The seven-minute track manipulates the order of the lyrics ever-so-slightly while keeping the chorus’ intact. The lyrics dive into the reality of a relationship being on its final stretch while contemplating the meaning and actuality of love, “Will I be known and loved? / Is there one that I trust? / Starting to sober up / Has it been long enough? / Will I be so in love?” In many ways, this remix of “Borderline” is incomparable to the version on The Slow Rush, due to its drastically altered tempo and production. The two feel as though they are very different songs. To this day, I still hold a special place for the original variation of “Borderline”. However, a song with both Tame Impala and Blood Orange’s alternative synth productions is a collaboration fans didn’t expect or know we needed. 

Final Track: Patience 

Concluding The Slow Rush B-Sides & Remixes album, “Patience” provides listeners with another track on the debacle and ever-changing perspective of time. “Patience” was first heard in 2019, a month before Tame Impala’s first version of “Borderline”. I can’t think of any better song to fit as the concluding album song, “Patience” flows and wraps up the album elegantly.

Tame Impala’s Original Patience Album Cover (2019). Photo Courtesy of Spotify
Tame Impala’s Original Patience Album Cover (2019). Photo Courtesy of Spotify

The disco-inspired track further elaborates on Parker’s typical synth exploration while incorporating new and vibrant piano chords. Expected of Tame Impala lyrics, Parker sings about his altering perception of time and presumingly getting older. First lines, “Has it really been that long? / Did I count the days wrong”. This is one of my favorite Tame Impala (at the time of original release) singles. I love that the refrain and chorus provide fans with relatable lyrics, “Just growin’ up in stages / Living life in phases / Another season changes / And still my days are shapeless”. Once again, Kevin Parker has a technical way of suppressing the tender lyrics with his optimistic rhythms.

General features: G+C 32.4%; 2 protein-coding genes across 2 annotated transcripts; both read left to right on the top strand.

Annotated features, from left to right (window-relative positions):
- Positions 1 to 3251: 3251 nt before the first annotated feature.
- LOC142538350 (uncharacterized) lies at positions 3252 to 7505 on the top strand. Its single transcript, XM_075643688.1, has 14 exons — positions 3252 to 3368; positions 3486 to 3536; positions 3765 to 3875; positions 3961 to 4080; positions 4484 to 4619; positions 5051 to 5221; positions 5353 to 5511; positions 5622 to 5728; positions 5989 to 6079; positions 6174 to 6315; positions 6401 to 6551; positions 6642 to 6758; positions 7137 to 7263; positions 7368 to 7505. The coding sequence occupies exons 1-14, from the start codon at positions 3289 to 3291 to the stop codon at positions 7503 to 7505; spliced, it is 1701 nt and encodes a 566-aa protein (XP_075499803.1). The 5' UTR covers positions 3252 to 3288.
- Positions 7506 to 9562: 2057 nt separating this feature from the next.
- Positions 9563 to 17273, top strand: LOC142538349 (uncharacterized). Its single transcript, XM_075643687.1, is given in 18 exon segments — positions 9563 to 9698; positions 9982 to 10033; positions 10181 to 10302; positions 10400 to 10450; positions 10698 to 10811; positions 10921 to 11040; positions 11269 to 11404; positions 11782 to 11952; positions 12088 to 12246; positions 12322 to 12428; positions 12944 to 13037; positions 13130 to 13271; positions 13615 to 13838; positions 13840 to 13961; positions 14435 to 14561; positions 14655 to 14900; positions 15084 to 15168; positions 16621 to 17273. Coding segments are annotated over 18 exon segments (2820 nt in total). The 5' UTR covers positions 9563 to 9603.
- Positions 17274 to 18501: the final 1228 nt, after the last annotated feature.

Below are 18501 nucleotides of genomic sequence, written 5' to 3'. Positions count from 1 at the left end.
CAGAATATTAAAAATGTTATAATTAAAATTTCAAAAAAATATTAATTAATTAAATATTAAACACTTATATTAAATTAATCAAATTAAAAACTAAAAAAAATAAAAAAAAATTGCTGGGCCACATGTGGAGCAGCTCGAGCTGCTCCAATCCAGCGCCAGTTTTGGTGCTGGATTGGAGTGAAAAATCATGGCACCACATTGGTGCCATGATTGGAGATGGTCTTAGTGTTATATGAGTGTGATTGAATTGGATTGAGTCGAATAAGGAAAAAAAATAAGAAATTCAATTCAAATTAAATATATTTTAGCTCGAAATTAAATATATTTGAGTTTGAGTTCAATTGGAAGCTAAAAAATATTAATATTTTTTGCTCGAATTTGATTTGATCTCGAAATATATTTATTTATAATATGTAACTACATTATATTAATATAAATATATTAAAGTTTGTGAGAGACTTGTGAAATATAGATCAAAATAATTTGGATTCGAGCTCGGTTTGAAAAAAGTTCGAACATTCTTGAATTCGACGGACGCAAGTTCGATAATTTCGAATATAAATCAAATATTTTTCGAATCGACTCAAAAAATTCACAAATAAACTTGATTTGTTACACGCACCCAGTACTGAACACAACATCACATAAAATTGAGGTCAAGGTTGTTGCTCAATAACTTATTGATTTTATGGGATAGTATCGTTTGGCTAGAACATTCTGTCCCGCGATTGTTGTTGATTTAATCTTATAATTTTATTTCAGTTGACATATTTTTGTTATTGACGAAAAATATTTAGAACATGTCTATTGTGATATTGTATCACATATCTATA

My Overall Thoughts

Tame Impala’s The Slow Rush B-Sides & Remixes (2022) Album Cover
Tame Impala’s The Slow Rush B-Sides & Remixes (2022) Album Cover. Photo Courtesy of Spotify

The Slow Rush B-Sides & Remixes contains numerous new tracks that fans were anxiously expecting with Parker’s routinely B-Sides release. Introductory track, “The Boat I Row”, sets the character for the upcoming songs and significantly stands out beyond the rest of the tracks for me. Taking into account its placement on the album, mysterious bullish-like synths, and lyrics that concretely connect The Slow Rush to the B-Sides album, “The Boat I Row” has to be my favorite off the album. An intro song has the potential to set the character and tone for the upcoming songs and album as a whole. In my opinion, ​​”The Boat I Row” is greatly placed as the introductory song. Following, the B-Sides further elaborates on Parker’s experiences with psychedelics and his complicated perception of time, while stringing listeners along with his journey of acceptance and living life to its fullest.

One of my favorite aspects of any B-Sides & Remixes release is the ability to hear a little more into Kevin Parker’s empirical ways of creating music. I feel as though I’m getting a different angle insight into Parker’s mastermind through his varying musical productions. Sometimes I feel as though Tame Impala’s remix albums aren’t as appreciated and rather overlooked by fans more often than they should be. As they are typically a very experimental album and not always danceable or sing along songs as Parker’s other works tend to be, they are still worth listening to. After a few listens of The Slow Rush B-Sides album, I find myself taking more of a liking to his previous remix album, Currents B-Sides & Remixes. Both albums flow smoothly off of their previous albums which have distinctly differing lyrical and musical themes. With that, the 2020 record, The Slow Rush is one of my favorite albums of all time and played a significant role in my later upbringing and love for analyzing music. Album wise, I prefer The Slow Rush album over Currents and as far as B-Sides albums go, I prefer Currents B-Sides over The Slow Rush B-Sides. I have a deep appreciation for an album with a storyline, which most​​ Tame Impala albums provide, The Slow Rush B-Sides & Remixes is no exception. Taking into account the new experimental dream-like synths, new collaborations, and continuous storyline; The Slow Rush B-Sides & Remixes album is worth the listen. 


Amanda Taylor | Long Time Tame Impala Lover | KXSU Music Reporter